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Pangasius or not?


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#1 ferox

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Posted 08 March 2010 - 12:02 AM

Got these today and haven't a clue what they are, they were identified in the lfs only as 'Dwarf Pangaius' (sic). According to the shop, their supplier promises they won't grow any bigger than the 2" they are at present. Midwater swimming, fairly active and are shoaling with similar sized fish in the tank including tetras and Hyalobagrus flavus. Haven't seen them feed yet. Although not apparent from the flash photo they are pretty well transparent. Have googled them to death, no joy - help!!

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#2 medaka

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Posted 08 March 2010 - 10:12 PM

Hi :D

I don't think this a member of the Pangasiidae family.
It has the liking of being a member of the family Schilbeidae; possibly a new species which is at the moment going under the name of Psedeutropius species 1, but I would need a clearer picture to make sure..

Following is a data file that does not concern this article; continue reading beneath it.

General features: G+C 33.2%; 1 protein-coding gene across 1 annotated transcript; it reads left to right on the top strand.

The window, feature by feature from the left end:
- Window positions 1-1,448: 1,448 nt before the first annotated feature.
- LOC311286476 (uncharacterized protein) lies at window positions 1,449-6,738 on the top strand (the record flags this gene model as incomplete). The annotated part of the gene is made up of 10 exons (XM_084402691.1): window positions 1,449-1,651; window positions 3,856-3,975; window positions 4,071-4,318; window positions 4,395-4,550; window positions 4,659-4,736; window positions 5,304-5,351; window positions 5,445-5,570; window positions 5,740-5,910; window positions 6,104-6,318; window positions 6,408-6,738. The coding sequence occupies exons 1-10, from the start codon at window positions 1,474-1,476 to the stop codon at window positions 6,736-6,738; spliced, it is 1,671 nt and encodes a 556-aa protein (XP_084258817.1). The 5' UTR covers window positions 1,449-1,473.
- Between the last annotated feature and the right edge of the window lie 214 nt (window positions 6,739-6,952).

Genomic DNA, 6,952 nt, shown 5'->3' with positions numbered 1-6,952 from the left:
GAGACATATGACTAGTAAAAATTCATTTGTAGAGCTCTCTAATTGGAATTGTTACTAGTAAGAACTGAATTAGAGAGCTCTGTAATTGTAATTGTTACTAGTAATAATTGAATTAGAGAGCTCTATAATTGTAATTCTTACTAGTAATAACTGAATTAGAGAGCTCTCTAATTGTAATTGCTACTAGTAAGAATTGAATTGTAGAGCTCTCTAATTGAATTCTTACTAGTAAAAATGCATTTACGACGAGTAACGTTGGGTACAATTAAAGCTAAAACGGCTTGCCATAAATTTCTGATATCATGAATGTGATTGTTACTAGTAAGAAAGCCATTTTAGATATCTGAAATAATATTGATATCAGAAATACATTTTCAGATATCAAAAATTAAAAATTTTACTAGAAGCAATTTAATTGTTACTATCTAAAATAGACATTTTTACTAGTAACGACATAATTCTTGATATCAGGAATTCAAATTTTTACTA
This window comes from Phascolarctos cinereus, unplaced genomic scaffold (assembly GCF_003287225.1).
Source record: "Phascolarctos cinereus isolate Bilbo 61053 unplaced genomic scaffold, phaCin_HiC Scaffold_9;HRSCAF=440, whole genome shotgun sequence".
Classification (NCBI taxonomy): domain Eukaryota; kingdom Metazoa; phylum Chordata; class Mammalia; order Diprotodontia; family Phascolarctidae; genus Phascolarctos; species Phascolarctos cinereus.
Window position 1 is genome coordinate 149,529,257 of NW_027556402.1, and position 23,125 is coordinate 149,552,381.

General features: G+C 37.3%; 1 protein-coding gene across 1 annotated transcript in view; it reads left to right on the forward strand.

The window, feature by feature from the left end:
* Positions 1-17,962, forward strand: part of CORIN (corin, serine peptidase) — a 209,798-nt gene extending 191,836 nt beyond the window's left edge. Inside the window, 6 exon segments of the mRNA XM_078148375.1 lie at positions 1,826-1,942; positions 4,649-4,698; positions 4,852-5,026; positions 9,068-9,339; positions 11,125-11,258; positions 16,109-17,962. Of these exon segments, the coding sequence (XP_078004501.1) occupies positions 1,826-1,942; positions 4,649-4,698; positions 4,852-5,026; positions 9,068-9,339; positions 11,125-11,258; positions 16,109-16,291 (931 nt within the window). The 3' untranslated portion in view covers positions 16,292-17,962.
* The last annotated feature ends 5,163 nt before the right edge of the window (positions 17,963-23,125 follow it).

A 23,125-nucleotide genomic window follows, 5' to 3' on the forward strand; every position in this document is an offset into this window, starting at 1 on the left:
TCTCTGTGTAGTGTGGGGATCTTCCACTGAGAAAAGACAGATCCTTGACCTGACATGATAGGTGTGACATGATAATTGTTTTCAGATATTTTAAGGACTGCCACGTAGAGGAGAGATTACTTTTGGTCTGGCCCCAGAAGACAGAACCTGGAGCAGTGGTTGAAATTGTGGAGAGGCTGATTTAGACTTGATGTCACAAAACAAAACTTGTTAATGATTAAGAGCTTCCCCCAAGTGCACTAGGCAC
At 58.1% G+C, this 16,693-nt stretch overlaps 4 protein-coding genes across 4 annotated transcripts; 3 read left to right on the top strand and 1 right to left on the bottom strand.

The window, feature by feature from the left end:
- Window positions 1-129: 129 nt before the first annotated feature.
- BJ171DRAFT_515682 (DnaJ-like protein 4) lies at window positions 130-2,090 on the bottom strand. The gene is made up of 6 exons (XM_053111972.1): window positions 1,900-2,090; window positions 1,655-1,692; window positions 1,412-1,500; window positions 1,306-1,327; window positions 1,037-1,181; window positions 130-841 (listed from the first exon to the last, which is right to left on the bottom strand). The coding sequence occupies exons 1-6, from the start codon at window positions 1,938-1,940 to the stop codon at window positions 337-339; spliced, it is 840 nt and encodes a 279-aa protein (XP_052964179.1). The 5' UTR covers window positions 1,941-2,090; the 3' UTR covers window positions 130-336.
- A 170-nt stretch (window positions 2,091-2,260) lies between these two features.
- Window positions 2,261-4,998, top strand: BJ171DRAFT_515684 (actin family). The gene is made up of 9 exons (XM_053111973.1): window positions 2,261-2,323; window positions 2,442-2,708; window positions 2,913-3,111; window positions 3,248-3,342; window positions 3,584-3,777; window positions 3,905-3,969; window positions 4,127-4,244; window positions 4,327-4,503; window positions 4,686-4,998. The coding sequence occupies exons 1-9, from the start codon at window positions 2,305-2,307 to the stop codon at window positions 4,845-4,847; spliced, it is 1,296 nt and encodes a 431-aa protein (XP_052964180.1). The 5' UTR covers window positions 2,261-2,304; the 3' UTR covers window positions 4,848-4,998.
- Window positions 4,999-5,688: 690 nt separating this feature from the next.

PS: Sorry for the time it took for someone to answer; but, the CSG annual Weekend Convention ( & the beer was good ) finished last night, but some Scot Cat members including myself, stayed over another night and then went on a shop tour this afternoon.
It well may be that even Mr Scot Cat himself, has yet to arrive home, or if they are they are busy sorting out their new purchases.
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#3 ferox

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Posted 09 March 2010 - 12:14 AM

Thanks for the reply, hope the convention was as good as the beer!

I had suspected these might not actually be Pangasiids, Schilbeids was one of the possibilities that did briefly cross my mind. I've just found Pseudeutropius sp.1 on the web and that certainly looks very similar.